The academy has welcomed a big chunk of international members in the recent push to diversify its voting base, which could be good news for Asghar Farhadi: The Iranian director's movies have twice taken what's now known as the international-feature Oscar, but his new moral drama A Hero may go one step further and snag a best-picture nomination. The Oscar-vetted Italian auteur Paolo Sorrentino will attempt the same leap with his coming-of-age film The Hand of God, which could also land him in the best-director race.
I'm curious about CODA, the dramedy about the hearing daughter of a deaf family. It started 2021 off with a huge Sundance sale before landing on Apple TV+ over the summer to considerably less attention. The film is a conventional crowd-pleaser that crowds simply haven't found, though two wins at the recent Gotham Awards may finally put some wind in its sails. And then there's the sci-fi epic Dune, which will be a major player in all the tech categories. The reception to West Side Story may relieve the pressure to give Dune a best-picture nod just to have something blockbuster-shaped in the final 10, but I still think the film has a good shot at the list: It's beautifully made, and voters respect the director Denis Villeneuve for fighting a corporate mandate that shuffled his film off to HBO Max without warning. (And let's face it: This year's best-picture montage will look a lot cooler if it features giant sandworms.)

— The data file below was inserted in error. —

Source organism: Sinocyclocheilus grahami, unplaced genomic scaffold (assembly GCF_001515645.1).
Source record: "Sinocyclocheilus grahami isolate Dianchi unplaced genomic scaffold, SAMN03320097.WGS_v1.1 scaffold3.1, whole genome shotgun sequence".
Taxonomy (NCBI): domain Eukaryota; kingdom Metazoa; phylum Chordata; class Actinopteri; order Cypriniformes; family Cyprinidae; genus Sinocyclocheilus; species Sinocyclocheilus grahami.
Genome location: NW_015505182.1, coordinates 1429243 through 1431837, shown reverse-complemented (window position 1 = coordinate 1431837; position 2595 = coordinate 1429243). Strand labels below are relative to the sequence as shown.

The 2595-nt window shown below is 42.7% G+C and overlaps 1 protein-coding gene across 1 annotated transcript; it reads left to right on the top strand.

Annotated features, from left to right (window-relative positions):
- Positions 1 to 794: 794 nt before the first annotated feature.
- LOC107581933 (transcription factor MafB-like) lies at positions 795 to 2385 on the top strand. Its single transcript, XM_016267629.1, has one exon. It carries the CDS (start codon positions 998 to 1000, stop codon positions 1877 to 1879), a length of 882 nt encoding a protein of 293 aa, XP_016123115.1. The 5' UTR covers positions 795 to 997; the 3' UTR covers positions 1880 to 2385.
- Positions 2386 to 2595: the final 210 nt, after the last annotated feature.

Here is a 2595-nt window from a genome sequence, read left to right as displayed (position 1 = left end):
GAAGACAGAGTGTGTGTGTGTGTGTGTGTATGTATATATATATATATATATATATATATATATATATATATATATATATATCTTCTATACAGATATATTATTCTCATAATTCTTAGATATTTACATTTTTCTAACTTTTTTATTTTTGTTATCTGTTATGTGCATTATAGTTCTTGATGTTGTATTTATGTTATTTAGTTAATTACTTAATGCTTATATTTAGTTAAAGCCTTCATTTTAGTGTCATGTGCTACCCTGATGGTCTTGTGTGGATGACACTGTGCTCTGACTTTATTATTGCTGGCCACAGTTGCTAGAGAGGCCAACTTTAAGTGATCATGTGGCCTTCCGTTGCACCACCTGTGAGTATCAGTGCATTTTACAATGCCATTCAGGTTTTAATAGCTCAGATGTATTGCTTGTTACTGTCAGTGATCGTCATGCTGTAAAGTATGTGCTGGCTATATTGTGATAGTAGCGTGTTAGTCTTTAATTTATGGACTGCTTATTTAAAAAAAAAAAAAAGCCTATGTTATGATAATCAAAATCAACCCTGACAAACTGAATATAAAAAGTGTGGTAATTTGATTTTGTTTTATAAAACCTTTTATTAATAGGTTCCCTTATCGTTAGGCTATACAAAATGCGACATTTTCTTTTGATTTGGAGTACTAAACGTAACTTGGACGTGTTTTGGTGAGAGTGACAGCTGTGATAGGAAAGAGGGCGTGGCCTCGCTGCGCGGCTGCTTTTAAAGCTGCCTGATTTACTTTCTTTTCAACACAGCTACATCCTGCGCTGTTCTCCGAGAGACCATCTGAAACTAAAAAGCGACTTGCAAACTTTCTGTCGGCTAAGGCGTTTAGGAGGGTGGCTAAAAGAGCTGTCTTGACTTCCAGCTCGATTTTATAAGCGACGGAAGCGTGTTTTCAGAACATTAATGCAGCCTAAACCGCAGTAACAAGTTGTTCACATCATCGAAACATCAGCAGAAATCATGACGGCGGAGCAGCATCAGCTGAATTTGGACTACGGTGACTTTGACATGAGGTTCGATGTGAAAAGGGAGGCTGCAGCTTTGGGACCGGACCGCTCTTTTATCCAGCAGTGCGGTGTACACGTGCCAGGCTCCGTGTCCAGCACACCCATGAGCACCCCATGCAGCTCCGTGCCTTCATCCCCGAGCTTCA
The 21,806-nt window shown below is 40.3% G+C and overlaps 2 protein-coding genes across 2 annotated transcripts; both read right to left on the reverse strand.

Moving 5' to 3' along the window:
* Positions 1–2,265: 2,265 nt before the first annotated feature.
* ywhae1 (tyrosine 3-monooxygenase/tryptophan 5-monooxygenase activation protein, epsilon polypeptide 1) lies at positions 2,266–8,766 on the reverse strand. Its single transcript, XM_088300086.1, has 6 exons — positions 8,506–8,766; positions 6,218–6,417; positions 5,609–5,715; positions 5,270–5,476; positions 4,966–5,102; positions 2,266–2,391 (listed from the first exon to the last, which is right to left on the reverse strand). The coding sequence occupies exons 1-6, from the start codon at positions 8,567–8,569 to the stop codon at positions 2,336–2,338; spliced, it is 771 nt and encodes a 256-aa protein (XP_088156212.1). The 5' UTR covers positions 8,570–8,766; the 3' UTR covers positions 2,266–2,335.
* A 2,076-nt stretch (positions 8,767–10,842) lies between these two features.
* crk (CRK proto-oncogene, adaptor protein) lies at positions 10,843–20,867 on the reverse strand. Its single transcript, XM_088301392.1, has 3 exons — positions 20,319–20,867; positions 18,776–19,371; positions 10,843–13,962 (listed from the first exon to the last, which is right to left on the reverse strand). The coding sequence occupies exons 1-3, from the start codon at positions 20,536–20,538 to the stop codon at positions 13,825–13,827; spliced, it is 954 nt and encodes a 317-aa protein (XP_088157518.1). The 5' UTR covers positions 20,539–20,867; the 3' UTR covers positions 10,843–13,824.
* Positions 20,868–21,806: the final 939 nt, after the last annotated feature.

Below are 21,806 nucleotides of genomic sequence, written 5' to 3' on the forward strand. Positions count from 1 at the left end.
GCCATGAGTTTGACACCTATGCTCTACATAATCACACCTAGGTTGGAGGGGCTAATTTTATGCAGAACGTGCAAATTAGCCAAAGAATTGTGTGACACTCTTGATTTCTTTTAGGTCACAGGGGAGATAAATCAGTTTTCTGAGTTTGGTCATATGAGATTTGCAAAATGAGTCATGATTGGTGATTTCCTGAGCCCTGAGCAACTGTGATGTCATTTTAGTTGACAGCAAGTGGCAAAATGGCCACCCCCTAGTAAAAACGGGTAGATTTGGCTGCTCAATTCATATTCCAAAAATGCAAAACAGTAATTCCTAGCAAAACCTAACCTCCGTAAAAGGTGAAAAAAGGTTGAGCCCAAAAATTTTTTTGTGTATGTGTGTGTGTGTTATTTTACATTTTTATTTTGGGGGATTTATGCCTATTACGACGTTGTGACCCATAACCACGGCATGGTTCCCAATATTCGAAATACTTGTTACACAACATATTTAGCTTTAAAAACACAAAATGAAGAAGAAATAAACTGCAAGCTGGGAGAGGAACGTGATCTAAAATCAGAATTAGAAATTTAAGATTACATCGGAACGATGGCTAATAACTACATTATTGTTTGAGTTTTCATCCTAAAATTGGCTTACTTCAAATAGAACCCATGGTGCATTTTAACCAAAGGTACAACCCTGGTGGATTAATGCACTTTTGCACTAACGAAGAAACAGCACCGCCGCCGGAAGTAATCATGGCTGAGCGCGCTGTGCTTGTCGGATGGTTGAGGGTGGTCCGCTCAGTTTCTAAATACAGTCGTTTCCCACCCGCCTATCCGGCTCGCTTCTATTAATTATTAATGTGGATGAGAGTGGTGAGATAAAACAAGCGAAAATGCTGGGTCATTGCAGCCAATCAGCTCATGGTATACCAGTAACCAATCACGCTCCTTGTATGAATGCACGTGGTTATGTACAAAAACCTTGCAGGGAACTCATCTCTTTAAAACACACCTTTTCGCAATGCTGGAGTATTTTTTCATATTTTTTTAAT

This article originally appeared in The New York Times.
Written by: Kyle Buchanan